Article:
01082006, 10:38 PM  #3 
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A (still not) brief tutorial on creating rotations
A (still not) brief tutorial on creating rotations:
__________________Ok, so you know Quaternion Rotation is how rotations are represented, but still have no idea how to use them. There are two things you need to know to use basic quaternions  how to do a basic rotation, and how to combine rotations. First, to make a basic rotation that spins in circles, you need to know that a rotation quaternion has basically 4 parts: XR, YR, ZR, and WR. Note that I put an R after them because they're not the same thing as the parts of a vector. Lets say you have a vector, like (0, 0, 1) which is straight up, and you want to rotate around that in a circle constantly. Well, to rotate in a complete circle, you'll need to animate a rotation starting at 0 degrees, then to 120 degrees, then to 240 degrees, then to 360 degrees (which is the same as 0). Why did I pick these numbers? Well, for a circle, you have to go from 0 to 360, but if you just put 0 then 360 there will be no rotation because they are the same rotation. Why not do a simple halfway point and do 0, 180, 360? There are two ways to go from 0 to 180, either clockwise or counterclockwise, and there is no telling which way the math will come out when you do that, so you can get the wrong rotation any time you try to rotate exactly 180 degrees. Maybe do something like 0, 1, then 360? That doesn't work because the math always picks the shortest rotation, so it would rotate 1 degree, then 2 degrees the other way. All this means that it takes at least 4 frames to do a full rotation, and while you can pick other numbers (as long as each rotation is less than 180 degrees), if you want a smooth rotation at constant speed it's easiest to just use equallyspaced numbers and equallyspaced frames. Ok, so we want to rotate around (0, 0, 1) and go from angle 0 to 120 to 240 to 360. Convert an axis and angle pair to a quaternion is simple: XR = Sine(Angle/2) * X YR = Sine(Angle/2) * Y ZR = Sine(Angle/2) * Z WR = Cosine(Angle/2) So what are X, Y, and Z? They're not just the parts of the axis, they're parts of the normalized axis vector. Sine and Cosine are the standard Trigonometric Functions. Ok, so we have a formula, now what? Well, first the rotation should apply all the time, for any animation, so it needs an entry in the GlobalSequences section. Let's make it take 3 seconds to do a full rotation: Code:
GlobalSequences 1 { Duration 3000, } Code:
Rotation 4 { Linear, //Linear Interpolation works fine for rotations GlobalSeqId 0,//Only global sequence there is //Axis = X 0.00000000 / Y 0.00000000 / Z 1.00000000 0: { 0.00000000, 0.00000000, 0.00000000, 1.00000000 },//@ 0.00 1000: { 0.00000000, 0.00000000, 0.86602540, 0.50000000 },//@ 120.00 2000: { 0.00000000, 0.00000000, 0.86602540, 0.50000000 },//@ 240.00 3000: { 0.00000000, 0.00000000, 0.00000000, 1.00000000 },//@ 360.00 } Ok, now for the actual rotations: Applying the formula for axis of (0, 0, 1) and angle 120, we get: XR = Sine(120/2) * 0 = 0 YR = Sine(120/2) * 0 = 0 ZR = Sine(120/2) * 1 = 0.866... WR = Cosine(120/2) = 0.5 And there you have it, the quaternion for a 120 degree turn around the Z (vertical) axis Apply the formula with the angle 240 degrees, and the only thing that changes is that WR is 0.5 Make a special note that specifying 3000 for the duration means the animation goes from frame 0 to 2999, and frame 3000 is never displayed. The reason we specify a rotation for frame 3000 is that frame 2000 needs to blend back to frame 0 to make a smooth cycle, but warcraft 3 won't do that automatically. Instead, we put frame 3000 the same as frame 0 so it blends from frame 2000 up to 2999 with a frame just like frame 0, so the effect is the same (but more work). One final thing to note about this is that it's not just rotating the model, it's rotating it's axis also. What does that mean? It means that if you rotate around the horizontal axis X (1, 0, 0) by 90 degrees, you just swapped the Y and Z axis, and Y is up/down and Z is horizontal! Remeber this when you combine rotations, because you'll get the wrong result if you don't take it into consideration. Ok, now to combine rotations(quite a bit longer) Code:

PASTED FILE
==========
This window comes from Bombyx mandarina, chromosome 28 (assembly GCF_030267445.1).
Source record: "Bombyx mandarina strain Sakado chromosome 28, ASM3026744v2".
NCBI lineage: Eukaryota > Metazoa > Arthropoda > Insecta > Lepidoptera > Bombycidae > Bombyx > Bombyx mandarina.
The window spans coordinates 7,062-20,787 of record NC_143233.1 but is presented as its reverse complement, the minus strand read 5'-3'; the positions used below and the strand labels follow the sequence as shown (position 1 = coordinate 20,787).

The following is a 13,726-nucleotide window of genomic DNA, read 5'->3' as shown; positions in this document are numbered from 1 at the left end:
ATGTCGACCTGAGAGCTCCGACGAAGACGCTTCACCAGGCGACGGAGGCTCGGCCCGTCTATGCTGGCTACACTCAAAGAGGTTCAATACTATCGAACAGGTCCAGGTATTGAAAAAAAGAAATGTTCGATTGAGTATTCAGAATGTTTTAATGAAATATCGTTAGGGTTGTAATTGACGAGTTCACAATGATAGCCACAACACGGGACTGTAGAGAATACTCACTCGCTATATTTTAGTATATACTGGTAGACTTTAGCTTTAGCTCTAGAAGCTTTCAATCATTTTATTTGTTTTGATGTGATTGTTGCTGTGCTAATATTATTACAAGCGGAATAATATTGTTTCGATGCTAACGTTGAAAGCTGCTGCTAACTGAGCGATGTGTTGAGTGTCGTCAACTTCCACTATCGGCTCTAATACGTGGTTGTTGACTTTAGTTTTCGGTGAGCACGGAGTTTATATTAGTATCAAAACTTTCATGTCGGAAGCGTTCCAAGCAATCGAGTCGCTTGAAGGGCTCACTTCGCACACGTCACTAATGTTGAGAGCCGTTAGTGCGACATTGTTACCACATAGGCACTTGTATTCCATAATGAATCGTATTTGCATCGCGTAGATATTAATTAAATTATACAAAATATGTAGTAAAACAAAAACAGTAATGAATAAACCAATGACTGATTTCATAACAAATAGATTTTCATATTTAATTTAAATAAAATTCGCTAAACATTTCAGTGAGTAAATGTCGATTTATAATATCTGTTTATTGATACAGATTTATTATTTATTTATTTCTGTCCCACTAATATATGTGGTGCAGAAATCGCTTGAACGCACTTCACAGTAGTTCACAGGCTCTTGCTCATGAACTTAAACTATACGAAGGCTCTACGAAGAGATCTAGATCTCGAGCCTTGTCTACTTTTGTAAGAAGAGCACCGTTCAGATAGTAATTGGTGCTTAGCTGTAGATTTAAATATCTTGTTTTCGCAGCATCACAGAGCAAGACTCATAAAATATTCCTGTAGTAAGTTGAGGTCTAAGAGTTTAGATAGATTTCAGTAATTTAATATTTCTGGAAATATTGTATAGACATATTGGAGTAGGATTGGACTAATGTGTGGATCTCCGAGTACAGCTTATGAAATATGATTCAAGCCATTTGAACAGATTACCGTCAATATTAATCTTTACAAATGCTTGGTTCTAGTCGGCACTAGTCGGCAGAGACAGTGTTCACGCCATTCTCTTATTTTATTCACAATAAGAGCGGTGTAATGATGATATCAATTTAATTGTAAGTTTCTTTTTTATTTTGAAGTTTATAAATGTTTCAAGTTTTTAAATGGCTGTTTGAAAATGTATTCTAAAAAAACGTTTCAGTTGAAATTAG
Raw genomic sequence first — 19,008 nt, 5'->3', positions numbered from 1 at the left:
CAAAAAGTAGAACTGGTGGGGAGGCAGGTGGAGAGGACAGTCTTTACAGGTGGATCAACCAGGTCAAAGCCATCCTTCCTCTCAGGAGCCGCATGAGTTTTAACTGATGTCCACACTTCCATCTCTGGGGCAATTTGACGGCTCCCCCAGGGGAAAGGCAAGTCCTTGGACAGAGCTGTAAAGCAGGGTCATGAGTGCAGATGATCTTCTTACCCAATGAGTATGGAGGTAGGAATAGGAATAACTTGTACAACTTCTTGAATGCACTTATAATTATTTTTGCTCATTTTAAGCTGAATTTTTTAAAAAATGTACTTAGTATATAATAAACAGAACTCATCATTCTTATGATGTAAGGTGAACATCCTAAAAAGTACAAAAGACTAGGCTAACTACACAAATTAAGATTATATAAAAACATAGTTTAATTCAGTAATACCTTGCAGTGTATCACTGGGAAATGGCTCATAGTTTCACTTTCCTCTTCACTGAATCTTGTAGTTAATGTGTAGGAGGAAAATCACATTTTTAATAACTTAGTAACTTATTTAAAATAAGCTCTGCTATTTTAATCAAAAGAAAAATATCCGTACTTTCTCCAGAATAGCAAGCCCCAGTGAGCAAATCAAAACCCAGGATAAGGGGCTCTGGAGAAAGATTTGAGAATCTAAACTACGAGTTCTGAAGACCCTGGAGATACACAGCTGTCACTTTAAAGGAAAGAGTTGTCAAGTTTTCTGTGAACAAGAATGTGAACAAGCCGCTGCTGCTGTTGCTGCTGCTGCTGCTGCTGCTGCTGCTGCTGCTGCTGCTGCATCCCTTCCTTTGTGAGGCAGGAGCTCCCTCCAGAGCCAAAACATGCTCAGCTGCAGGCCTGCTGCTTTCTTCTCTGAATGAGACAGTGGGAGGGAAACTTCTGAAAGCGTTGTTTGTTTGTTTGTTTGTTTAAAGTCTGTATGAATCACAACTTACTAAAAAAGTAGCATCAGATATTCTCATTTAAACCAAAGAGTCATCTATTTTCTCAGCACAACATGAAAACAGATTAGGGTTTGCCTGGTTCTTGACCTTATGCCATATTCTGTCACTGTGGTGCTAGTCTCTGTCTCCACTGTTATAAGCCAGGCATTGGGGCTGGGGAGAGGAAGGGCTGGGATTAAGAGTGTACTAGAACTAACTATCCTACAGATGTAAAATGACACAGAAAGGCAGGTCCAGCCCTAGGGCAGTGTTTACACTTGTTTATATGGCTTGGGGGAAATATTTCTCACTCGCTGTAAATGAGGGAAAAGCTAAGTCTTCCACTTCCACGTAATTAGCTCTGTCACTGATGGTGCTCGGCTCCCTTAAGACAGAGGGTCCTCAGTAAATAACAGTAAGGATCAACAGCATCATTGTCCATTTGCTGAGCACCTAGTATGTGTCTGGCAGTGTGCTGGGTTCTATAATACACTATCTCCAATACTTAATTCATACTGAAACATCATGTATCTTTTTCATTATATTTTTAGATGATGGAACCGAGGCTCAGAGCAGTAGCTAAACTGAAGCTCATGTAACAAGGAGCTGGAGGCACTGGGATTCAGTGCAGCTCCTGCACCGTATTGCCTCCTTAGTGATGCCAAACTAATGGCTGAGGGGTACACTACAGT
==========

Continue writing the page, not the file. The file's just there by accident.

A = (FirstWR + FirstXR)*(SecondWR + SecondXR); B = (FirstZR  FirstYR)*(SecondYR  SecondZR); C = (FirstWR  FirstXR)*(SecondYR + SecondZR); D = (FirstYR + FirstZR)*(SecondWR  SecondXR); E = (FirstXR + FirstZR)*(SecondXR + SecondYR); F = (FirstXR  FirstZR)*(SecondXR  SecondYR); G = (FirstWR + FirstYR)*(SecondWR  SecondZR); H = (FirstWR  FirstYR)*(SecondWR + SecondZR); WR = B + (E  F + G + H) / 2 XR = A  ( E + F + G + H) / 2 YR = C + ( E  F + G  H) / 2 ZY = D + ( E  F  G + H) / 2 Lets say we want to rotate an object 90 degrees on the X axis (to tip it over on it's side), and then have it rotate it in a horizontal circle. You might think we could use the information from above where we rotated the object around the Z axis (making a horixontal circle), but because of the Xaxis rotation here, the Z axis isn't the vertical axis any more. So first, we need to do the Xaxis rotation, then make the circle around the Yaxis because it is the vertical axis now. This gives: Code: